Wealthy Interests Decide Elections

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In a contradictory, and one of the worst thought out pieces of Washington Post writing I have read in a very long time, Shankar Vedantam both negates the power of wealthy special interests over our political system while closing with a warning if your opponents are giving more than you to your representatives. He blatantly contradicts himself. His topic however, could not be more momentous.

The 2008 election campaigns are racking up record breaking sums of campaign fund raising. I haven't seen the stats but, it's a sure bet that individual working American contributions to election campaigns have risen only slightly, while the giving by special interests, especially wealthy special interests, is unprecedented. With approval ratings for the President and Congress around, or below 29%, regular working Americans are not forking over record sums to elect more of the same in Wa. D.C.

Shankar Vedantam tries to make the case that wealthy special interests primarily give to the candidates already representing their interests. But, this is a chicken and egg question. Did candidates adopt positions that would be favorably treated by wealthy special interests, or did wealthy special interests contribute to those candidates they know will represent them, above the interests of the nation and the majority of the people? It's a futile debate.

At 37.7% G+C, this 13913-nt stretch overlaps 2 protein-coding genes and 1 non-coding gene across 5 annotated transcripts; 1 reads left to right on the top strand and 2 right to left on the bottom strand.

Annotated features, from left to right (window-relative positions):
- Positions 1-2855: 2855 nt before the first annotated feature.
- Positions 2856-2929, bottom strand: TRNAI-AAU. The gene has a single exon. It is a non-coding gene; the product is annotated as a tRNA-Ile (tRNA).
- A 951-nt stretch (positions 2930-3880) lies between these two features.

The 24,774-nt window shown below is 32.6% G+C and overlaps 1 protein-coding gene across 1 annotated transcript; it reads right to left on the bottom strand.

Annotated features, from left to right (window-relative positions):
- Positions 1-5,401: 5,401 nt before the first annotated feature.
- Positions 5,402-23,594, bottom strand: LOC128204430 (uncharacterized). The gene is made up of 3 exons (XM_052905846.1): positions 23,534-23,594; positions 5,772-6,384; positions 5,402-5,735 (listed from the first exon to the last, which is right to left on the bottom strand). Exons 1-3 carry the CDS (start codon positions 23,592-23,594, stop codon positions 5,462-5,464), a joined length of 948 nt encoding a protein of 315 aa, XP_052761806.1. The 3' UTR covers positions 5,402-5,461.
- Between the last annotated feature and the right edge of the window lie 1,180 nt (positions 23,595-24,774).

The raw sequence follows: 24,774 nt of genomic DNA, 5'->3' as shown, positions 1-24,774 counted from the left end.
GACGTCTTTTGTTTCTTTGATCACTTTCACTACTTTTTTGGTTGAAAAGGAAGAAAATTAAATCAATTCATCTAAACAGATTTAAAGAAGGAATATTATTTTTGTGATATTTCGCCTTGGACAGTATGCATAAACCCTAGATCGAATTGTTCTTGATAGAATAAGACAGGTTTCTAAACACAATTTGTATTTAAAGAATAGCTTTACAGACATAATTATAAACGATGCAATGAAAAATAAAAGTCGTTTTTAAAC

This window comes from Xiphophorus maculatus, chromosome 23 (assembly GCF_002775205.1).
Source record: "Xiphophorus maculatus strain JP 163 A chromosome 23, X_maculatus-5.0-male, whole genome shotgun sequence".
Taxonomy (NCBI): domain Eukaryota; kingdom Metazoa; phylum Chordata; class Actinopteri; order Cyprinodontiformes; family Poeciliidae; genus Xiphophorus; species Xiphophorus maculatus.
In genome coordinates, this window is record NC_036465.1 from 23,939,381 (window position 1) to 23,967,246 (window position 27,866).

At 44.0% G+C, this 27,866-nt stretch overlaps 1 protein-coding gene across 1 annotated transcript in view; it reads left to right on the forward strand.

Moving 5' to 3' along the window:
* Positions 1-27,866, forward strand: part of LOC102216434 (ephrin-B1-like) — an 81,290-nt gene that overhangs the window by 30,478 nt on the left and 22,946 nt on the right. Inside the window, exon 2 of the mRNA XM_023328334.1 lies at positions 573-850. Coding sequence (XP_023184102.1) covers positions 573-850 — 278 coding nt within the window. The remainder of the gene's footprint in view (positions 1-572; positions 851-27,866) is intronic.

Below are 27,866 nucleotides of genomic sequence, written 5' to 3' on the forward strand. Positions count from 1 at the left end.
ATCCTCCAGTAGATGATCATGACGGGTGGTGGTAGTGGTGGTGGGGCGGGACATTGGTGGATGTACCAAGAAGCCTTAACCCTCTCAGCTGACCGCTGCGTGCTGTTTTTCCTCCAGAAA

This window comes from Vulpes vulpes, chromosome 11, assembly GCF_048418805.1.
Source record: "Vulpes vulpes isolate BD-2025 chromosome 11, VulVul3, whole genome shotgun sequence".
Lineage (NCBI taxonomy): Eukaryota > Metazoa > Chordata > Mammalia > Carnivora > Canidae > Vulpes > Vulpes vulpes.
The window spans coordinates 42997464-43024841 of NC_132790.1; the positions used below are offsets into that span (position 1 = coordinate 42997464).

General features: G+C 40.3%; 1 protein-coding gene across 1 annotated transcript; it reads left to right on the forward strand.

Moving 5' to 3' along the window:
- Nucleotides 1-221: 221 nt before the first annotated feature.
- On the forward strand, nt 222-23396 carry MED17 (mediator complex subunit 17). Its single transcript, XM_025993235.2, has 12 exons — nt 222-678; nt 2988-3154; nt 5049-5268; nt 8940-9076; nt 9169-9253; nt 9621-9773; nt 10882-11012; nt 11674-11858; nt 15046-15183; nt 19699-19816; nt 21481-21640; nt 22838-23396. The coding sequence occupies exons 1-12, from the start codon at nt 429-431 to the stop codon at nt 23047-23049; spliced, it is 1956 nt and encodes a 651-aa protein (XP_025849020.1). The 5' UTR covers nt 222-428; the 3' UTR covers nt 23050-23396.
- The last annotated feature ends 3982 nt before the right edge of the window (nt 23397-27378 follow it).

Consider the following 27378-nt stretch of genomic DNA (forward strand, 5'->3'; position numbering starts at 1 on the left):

The real issue is this. Will what benefits the wealthy special interest donors result in legislation and policy that strengthens our nation and benefits the American people? There are many examples where that is not the case. A couple billion dollars in tax subsidies in a Bill by Congress in 2005, a year of record profits for oil companies like Exxon/Mobil, is a case in point. If one looks closely at the current presidential race, the media is ruling out candidates who aren't raising the money, like John McCain and John Edwards, saying their campaigns are in trouble. But, it is not the people ruling out these candidates, it is the wealthy special interest donors who are selecting which candidates the public may choose from.

This bears repeating. it is not the people ruling out these candidates, it is the wealthy special interest donors and corporate media who are selecting which candidates the public may choose from in the primaries and general election in Nov. 2008. In other words, the wealthy special interests have taken control of which candidates are viable in the media by virtue of their fund raising for those candidates. With that kind of control, they can influence the selection process to reflect well ONLY on those candidates which will likely benefit them, long before the public even gets a chance to come to know those candidates, who were ruled out by the absence of fund raising from the wealthy special interests.